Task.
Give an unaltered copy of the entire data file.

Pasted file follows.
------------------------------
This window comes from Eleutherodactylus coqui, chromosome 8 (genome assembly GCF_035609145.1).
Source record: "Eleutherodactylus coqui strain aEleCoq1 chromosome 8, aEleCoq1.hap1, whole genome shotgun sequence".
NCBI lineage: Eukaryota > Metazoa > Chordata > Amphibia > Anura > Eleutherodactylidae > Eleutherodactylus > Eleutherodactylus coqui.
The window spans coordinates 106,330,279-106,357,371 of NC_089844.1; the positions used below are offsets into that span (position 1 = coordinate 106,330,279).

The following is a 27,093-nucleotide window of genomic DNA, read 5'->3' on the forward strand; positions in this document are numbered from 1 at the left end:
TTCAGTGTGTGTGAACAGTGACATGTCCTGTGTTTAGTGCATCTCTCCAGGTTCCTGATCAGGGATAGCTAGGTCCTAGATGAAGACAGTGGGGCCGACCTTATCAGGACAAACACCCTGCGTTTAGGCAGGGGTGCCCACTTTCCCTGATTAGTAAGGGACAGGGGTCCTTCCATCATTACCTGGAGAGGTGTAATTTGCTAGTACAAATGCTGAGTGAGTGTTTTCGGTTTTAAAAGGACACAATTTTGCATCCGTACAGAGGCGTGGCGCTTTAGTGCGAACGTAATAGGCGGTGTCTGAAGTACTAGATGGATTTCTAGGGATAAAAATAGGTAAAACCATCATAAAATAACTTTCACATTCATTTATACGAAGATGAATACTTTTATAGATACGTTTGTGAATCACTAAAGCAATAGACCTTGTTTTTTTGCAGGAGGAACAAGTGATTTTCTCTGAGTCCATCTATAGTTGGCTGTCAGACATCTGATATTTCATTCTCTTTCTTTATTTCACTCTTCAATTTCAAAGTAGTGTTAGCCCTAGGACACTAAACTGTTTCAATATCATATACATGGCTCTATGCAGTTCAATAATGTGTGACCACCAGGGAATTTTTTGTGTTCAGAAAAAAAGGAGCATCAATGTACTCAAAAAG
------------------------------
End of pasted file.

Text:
This window comes from Eleutherodactylus coqui, chromosome 8 (genome assembly GCF_035609145.1).
Source record: "Eleutherodactylus coqui strain aEleCoq1 chromosome 8, aEleCoq1.hap1, whole genome shotgun sequence".
NCBI lineage: Eukaryota > Metazoa > Chordata > Amphibia > Anura > Eleutherodactylidae > Eleutherodactylus > Eleutherodactylus coqui.
The window spans coordinates 106,330,279-106,357,371 of NC_089844.1; the positions used below are offsets into that span (position 1 = coordinate 106,330,279).

The following is a 27,093-nucleotide window of genomic DNA, read 5'->3' on the forward strand; positions in this document are numbered from 1 at the left end:
TTCAGTGTGTGTGAACAGTGACATGTCCTGTGTTTAGTGCATCTCTCCAGGTTCCTGATCAGGGATAGCTAGGTCCTAGATGAAGACAGTGGGGCCGACCTTATCAGGACAAACACCCTGCGTTTAGGCAGGGGTGCCCACTTTCCCTGATTAGTAAGGGACAGGGGTCCTTCCATCATTACCTGGAGAGGTGTAATTTGCTAGTACAAATGCTGAGTGAGTGTTTTCGGTTTTAAAAGGACACAATTTTGCATCCGTACAGAGGCGTGGCGCTTTAGTGCGAACGTAATAGGCGGTGTCTGAAGTACTAGATGGATTTCTAGGGATAAAAATAGGTAAAACCATCATAAAATAACTTTCACATTCATTTATACGAAGATGAATACTTTTATAGATACGTTTGTGAATCACTAAAGCAATAGACCTTGTTTTTTTGCAGGAGGAACAAGTGATTTTCTCTGAGTCCATCTATAGTTGGCTGTCAGACATCTGATATTTCATTCTCTTTCTTTATTTCACTCTTCAATTTCAAAGTAGTGTTAGCCCTAGGACACTAAACTGTTTCAATATCATATACATGGCTCTATGCAGTTCAATAATGTGTGACCACCAGGGAATTTTTTGTGTTCAGAAAAAAAGGAGCATCAATGTACTCAAAAAG